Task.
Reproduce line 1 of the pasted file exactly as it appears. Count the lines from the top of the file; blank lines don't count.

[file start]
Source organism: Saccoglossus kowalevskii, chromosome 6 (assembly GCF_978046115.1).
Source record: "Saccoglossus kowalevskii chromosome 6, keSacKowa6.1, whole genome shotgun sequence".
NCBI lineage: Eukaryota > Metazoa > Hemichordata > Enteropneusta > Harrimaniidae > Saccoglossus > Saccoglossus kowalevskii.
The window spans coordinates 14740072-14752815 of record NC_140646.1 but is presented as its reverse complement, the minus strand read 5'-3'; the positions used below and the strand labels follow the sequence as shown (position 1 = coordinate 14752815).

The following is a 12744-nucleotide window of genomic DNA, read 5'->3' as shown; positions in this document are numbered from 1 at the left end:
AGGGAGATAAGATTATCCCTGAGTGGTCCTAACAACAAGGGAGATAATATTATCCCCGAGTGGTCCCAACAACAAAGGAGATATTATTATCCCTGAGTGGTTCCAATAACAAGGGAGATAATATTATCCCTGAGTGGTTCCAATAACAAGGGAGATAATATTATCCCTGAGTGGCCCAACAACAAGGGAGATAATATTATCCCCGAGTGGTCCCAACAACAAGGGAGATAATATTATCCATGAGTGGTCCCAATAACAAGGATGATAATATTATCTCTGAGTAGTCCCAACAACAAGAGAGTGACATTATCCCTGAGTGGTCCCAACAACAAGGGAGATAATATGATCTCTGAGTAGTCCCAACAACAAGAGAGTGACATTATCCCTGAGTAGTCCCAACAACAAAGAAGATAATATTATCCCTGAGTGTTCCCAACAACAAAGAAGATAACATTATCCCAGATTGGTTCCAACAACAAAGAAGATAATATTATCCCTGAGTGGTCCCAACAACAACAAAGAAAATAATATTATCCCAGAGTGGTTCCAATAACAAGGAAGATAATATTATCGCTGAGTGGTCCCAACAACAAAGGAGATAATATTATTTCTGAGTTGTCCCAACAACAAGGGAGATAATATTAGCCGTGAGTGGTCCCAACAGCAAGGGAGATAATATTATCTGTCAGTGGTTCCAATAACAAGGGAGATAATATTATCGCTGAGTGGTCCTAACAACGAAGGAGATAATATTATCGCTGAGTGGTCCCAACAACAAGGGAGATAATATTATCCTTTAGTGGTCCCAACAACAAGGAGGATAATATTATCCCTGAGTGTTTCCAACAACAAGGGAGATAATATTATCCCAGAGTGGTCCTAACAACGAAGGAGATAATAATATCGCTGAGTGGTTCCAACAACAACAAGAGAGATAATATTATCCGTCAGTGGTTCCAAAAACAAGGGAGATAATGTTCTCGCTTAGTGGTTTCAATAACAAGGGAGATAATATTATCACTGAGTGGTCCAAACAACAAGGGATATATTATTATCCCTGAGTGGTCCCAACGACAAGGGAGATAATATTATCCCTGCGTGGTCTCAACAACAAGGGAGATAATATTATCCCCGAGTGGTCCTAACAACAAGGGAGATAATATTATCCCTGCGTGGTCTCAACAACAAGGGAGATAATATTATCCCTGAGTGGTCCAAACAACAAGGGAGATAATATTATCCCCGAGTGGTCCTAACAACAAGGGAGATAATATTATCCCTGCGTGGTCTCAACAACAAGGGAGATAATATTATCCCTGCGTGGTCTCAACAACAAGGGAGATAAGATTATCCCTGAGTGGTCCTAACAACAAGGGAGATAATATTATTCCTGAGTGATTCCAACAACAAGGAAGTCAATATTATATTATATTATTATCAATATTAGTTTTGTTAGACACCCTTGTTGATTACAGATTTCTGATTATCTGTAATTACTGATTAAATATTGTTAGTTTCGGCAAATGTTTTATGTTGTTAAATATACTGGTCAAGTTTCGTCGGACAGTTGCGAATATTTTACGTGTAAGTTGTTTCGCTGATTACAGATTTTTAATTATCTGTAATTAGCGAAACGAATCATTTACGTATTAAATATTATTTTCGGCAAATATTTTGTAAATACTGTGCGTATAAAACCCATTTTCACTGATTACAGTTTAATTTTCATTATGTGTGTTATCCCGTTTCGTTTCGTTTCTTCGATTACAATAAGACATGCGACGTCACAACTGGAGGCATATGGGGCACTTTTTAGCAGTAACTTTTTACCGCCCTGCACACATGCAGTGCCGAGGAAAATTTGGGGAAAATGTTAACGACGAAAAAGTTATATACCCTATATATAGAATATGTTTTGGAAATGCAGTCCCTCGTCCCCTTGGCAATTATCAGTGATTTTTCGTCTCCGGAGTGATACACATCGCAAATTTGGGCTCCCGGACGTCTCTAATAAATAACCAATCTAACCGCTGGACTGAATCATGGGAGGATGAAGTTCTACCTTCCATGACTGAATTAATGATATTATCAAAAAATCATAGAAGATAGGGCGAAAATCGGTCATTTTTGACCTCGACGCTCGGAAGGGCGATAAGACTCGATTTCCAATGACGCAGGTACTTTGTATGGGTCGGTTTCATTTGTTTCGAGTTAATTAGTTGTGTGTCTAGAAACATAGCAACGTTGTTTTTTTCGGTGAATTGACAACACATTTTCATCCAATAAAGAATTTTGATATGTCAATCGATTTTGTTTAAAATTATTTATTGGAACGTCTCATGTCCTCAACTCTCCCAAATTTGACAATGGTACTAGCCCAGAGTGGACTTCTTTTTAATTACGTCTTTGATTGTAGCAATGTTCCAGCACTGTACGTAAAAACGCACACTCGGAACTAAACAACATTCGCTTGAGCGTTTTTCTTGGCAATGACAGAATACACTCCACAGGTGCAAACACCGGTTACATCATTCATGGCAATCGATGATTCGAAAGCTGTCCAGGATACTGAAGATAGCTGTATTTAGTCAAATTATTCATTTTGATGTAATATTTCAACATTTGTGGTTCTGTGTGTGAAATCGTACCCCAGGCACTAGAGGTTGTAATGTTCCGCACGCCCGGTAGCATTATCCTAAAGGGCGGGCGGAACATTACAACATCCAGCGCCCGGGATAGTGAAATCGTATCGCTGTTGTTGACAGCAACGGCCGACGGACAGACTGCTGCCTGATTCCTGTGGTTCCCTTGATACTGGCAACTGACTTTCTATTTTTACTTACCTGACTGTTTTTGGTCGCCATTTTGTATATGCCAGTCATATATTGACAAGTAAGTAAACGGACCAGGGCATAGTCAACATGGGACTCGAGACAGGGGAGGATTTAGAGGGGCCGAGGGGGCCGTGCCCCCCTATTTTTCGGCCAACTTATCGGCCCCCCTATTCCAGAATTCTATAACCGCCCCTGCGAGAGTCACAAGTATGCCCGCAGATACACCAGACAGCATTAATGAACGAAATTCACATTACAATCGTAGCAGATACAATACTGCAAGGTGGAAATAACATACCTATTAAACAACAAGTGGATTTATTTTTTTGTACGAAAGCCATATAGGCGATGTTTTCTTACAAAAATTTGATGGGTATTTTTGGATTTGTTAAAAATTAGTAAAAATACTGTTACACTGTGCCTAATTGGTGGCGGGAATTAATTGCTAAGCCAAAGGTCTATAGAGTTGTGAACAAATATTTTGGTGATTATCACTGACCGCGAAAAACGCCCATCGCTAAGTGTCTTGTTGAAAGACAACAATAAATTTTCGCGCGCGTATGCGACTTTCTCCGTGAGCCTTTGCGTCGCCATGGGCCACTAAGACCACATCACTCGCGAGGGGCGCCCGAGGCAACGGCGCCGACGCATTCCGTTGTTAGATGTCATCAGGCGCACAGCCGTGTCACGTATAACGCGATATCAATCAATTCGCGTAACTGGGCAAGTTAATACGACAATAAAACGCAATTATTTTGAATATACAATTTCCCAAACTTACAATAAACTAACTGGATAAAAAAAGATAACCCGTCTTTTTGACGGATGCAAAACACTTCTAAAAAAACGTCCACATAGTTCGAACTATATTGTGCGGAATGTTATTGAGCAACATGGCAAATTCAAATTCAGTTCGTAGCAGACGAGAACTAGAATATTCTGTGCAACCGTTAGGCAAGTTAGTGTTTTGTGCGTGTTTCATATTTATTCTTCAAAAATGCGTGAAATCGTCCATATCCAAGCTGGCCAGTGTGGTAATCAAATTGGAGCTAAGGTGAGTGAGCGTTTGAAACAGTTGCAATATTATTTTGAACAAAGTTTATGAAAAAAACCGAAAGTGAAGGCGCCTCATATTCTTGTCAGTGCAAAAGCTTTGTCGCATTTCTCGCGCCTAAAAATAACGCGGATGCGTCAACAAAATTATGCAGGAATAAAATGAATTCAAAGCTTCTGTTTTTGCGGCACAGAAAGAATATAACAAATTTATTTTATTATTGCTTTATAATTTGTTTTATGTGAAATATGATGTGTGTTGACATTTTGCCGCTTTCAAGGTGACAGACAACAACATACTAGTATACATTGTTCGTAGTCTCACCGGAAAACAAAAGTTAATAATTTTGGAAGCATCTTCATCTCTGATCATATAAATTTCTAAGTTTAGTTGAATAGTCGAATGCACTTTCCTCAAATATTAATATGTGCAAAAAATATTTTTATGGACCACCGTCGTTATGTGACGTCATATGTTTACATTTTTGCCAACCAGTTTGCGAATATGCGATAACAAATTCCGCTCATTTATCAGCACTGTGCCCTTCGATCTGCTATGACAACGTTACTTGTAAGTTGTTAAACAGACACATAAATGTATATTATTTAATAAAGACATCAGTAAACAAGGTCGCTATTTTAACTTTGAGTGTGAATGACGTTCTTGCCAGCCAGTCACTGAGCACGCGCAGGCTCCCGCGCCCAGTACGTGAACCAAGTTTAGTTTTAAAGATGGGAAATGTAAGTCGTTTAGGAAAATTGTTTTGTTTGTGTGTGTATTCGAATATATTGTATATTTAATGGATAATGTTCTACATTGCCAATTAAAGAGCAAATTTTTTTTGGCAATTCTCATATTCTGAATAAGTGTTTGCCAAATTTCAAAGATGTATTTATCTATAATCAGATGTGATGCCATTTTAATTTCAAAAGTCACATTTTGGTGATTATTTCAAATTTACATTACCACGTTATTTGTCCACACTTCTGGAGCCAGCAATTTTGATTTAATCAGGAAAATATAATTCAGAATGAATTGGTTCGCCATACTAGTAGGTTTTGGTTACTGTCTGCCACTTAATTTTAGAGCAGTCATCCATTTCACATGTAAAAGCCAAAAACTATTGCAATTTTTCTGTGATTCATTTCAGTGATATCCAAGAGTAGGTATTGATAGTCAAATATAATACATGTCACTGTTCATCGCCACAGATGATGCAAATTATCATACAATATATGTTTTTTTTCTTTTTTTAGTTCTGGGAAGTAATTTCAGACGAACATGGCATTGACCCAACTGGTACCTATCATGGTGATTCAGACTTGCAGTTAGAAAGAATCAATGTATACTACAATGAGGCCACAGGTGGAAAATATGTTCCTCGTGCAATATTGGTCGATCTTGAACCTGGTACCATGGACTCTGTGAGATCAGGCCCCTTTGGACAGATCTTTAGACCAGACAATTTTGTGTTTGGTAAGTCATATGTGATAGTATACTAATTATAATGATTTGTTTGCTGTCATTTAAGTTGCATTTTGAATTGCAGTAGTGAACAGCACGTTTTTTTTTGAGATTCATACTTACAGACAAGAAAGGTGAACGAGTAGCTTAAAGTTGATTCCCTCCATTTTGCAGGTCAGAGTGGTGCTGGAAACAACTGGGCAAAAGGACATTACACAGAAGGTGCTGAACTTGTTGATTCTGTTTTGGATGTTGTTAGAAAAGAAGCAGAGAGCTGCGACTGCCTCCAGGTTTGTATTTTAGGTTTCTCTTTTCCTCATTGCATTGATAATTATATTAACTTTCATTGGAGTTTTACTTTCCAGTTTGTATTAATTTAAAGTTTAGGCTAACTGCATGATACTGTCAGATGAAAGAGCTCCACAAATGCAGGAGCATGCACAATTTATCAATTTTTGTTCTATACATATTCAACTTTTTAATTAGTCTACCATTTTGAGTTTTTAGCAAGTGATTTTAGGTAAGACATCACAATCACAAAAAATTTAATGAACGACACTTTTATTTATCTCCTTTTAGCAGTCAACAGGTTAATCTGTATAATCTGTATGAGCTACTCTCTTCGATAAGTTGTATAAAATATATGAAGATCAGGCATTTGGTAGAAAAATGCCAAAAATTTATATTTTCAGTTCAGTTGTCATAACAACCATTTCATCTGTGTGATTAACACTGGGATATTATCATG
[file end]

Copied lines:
Source organism: Saccoglossus kowalevskii, chromosome 6 (assembly GCF_978046115.1).